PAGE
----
Another version can be traced back to the 15th century, it is about the twin-tailed siren Melusine. In the legend, Melusine transformed the human, agreed to marry a man on the condition that she be left alone one day a week to do as she pleased in private. After some years, the man became jealous and broke into her room…he discovered that his wife was not a human. Melusine had to leave her husband and child, then transformed herself into a dragon in a shrieking fury. Since then, The man never saw her again.

See the source image






The Starbucks chain was founded by 2 teachers and a writer: Jerry Baldwin(an English teacher), Zev Siegel(a history teacher) and Gordon Bowker( a writer). Three men without any prior business experience decided to start the first Starbucks store. The trio opened their first location way back in 1971 in Pike Place Market in Seattle. They came together to sell the bags of roasted coffee beans. As of 2018, the company operates 28,218 locations and 238,000 employees worldwide.

Logo Evolution:

The Starbucks logo experienced 4  evolutions from the past to now:See the source image1971-1987  starbuckThe first time was when they were designing the twin-tailed siren in its original appearance that looked huge and seductive. But this design was controversial because of its seductive looking: the huge bellybuttons, breasts, and beer belly that looks pregnant. Some letters of women complaining about the sirens risque poses grew and so they made further changes.

1987-1992  Howard Schulz bought the company and came up with a modified logo version. The design still maintained the whole body of Siren but the appearance of Siren was simplified and changed. Bare-bodied siren covered with a flowing hair was depicted under the design. The company’s brand name got featured in wordmark inside the circle. Two stars on either side were embossed for making it glow like a diamond. Additionally, the logo saw an update in the introduction of a green colour palette for representing uniqueness, growth, freshness and reliability on the Starbucks coffee product. The innovation made the Starbucks symbol a little more conservative yet even more beautiful.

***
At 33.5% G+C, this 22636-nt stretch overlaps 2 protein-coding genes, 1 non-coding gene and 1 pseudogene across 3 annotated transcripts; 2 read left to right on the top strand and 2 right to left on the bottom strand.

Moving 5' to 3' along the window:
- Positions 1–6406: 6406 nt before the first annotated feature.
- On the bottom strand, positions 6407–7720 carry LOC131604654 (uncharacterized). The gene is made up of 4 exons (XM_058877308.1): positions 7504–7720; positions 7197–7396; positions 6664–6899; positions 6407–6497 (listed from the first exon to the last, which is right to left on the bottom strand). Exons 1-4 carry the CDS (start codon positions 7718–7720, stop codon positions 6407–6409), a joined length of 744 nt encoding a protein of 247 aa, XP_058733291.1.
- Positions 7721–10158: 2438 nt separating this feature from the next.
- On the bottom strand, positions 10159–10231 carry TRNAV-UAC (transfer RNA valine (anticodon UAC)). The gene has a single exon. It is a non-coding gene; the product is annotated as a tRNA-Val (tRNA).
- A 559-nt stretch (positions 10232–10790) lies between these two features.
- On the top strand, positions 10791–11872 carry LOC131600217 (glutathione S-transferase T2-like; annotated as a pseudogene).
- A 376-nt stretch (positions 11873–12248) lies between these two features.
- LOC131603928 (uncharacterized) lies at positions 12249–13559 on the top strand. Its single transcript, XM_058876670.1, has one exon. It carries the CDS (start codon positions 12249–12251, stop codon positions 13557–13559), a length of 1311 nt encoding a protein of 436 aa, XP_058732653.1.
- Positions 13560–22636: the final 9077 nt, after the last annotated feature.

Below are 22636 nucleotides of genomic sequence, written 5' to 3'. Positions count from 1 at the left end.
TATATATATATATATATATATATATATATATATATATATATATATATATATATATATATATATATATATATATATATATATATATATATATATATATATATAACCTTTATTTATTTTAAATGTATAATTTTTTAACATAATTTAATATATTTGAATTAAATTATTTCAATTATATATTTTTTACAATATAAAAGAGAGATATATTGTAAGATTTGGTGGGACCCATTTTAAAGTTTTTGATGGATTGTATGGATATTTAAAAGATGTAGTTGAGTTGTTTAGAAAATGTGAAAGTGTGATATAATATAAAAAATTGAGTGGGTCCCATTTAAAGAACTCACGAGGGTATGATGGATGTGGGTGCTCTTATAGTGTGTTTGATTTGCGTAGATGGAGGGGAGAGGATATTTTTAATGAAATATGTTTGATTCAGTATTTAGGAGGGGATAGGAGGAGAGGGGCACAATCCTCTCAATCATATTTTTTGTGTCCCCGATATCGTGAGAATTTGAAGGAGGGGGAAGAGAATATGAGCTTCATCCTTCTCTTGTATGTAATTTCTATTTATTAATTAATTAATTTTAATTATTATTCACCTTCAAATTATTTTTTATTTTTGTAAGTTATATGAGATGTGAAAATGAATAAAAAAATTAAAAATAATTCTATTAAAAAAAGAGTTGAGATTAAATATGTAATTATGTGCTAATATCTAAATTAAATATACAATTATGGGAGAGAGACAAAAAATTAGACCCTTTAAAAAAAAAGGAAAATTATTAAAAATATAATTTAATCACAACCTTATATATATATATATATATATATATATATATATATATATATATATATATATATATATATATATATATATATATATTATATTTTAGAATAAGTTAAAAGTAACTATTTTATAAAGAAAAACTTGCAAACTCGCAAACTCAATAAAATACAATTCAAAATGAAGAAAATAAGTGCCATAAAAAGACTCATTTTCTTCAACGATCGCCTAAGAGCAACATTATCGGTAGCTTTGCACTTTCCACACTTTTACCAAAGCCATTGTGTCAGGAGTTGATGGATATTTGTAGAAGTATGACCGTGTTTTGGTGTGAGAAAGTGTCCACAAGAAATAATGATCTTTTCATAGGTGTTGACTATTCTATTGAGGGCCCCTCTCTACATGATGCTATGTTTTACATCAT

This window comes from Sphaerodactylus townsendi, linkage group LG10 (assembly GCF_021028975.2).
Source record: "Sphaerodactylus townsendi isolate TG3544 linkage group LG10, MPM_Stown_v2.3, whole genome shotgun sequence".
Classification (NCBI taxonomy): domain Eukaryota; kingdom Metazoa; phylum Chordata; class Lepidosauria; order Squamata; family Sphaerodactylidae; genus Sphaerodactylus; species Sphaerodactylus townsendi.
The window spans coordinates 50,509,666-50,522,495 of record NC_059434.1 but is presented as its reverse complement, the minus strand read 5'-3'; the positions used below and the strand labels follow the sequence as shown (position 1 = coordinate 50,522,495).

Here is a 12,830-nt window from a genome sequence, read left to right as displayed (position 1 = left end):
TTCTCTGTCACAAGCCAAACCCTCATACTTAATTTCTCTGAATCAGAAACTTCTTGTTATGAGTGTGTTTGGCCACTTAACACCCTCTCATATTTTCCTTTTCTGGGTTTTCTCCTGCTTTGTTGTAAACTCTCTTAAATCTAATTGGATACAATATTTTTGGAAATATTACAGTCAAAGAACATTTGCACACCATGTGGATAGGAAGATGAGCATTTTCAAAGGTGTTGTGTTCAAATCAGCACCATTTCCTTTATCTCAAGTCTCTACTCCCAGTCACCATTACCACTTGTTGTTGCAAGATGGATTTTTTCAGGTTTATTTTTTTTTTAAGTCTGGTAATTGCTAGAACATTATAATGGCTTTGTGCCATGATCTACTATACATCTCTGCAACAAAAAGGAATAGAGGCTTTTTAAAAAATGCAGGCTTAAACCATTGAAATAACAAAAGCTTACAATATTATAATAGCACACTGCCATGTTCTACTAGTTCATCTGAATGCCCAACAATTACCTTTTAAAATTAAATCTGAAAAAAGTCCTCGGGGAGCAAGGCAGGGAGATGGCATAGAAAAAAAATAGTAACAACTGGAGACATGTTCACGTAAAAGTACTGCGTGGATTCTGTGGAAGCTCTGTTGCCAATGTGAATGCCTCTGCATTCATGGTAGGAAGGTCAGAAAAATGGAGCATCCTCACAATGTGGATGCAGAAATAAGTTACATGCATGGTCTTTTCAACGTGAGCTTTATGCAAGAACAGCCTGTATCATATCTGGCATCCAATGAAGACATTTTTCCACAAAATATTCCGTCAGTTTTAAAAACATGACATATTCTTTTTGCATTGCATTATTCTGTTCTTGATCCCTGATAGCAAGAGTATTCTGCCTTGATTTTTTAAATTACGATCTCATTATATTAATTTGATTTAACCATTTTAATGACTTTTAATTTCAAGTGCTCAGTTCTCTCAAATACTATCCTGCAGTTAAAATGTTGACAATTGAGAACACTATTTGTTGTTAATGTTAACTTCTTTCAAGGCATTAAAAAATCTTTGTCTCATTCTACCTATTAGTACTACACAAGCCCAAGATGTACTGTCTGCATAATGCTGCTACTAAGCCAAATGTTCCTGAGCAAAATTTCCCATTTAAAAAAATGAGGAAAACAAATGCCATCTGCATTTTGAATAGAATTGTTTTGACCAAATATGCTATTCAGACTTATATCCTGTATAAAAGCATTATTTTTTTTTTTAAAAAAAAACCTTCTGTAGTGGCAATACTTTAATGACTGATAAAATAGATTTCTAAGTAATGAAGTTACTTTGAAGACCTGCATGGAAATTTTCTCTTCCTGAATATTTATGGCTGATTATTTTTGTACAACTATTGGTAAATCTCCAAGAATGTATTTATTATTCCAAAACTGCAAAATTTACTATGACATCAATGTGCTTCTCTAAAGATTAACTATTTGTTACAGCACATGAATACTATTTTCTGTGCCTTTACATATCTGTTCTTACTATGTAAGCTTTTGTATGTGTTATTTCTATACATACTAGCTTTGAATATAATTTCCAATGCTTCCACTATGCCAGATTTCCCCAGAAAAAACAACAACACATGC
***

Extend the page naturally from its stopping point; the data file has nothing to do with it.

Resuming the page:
1992-2011  The design idea was the same, but the mermaid’s image was cropped to the navel region with the tails now partially visible. The naval was now been taken away by the designers and only a fishtail was visible in the logo. Green and White colour palette remained over there.

From 2011 to today  The business logo continued to simplify the feature of Siren into essential elements and enlarged the image of the Siren in green colour fulfilling most of the logo area. In this version, all that is left from the previous one is the core – the exact copy of the mermaid. The brown background was changed to green, and the outer border is gone. With thousands of locations around the world, there is hardly a possibility of mistaking the brand for another one.


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…Behind the Starbucks Logo II-The Hidden Message

 … Behind the Starbucks Logo II: The Hidden message

February 13, 2020         By  Yicheng WuSee the source image


Note: This part is Section II. If you do not see Section I, please visit Section I at first. Thank you!

This section is to analyze the hidden information behind the Starbucks Logo in 1971 and 1992.